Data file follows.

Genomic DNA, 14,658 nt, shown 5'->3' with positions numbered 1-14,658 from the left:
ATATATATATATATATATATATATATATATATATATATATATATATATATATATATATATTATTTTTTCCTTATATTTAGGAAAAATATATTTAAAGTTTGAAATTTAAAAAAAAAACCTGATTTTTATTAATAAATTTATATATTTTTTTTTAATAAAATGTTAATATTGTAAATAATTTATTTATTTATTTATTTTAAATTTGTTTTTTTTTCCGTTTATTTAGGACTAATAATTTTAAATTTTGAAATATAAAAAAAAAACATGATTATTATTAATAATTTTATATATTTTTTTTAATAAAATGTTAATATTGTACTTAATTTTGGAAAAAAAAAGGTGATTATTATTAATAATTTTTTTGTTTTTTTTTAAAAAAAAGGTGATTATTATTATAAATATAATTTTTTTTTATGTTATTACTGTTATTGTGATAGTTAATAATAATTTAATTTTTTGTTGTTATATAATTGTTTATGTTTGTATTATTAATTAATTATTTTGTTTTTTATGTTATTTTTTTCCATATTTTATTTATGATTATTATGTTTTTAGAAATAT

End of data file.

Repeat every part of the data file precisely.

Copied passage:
Genomic DNA, 14,658 nt, shown 5'->3' with positions numbered 1-14,658 from the left:
ATATATATATATATATATATATATATATATATATATATATATATATATATATATATATATTATTTTTTCCTTATATTTAGGAAAAATATATTTAAAGTTTGAAATTTAAAAAAAAAACCTGATTTTTATTAATAAATTTATATATTTTTTTTTAATAAAATGTTAATATTGTAAATAATTTATTTATTTATTTATTTTAAATTTGTTTTTTTTTCCGTTTATTTAGGACTAATAATTTTAAATTTTGAAATATAAAAAAAAAACATGATTATTATTAATAATTTTATATATTTTTTTTAATAAAATGTTAATATTGTACTTAATTTTGGAAAAAAAAAGGTGATTATTATTAATAATTTTTTTGTTTTTTTTTAAAAAAAAGGTGATTATTATTATAAATATAATTTTTTTTTATGTTATTACTGTTATTGTGATAGTTAATAATAATTTAATTTTTTGTTGTTATATAATTGTTTATGTTTGTATTATTAATTAATTATTTTGTTTTTTATGTTATTTTTTTCCATATTTTATTTATGATTATTATGTTTTTAGAAATAT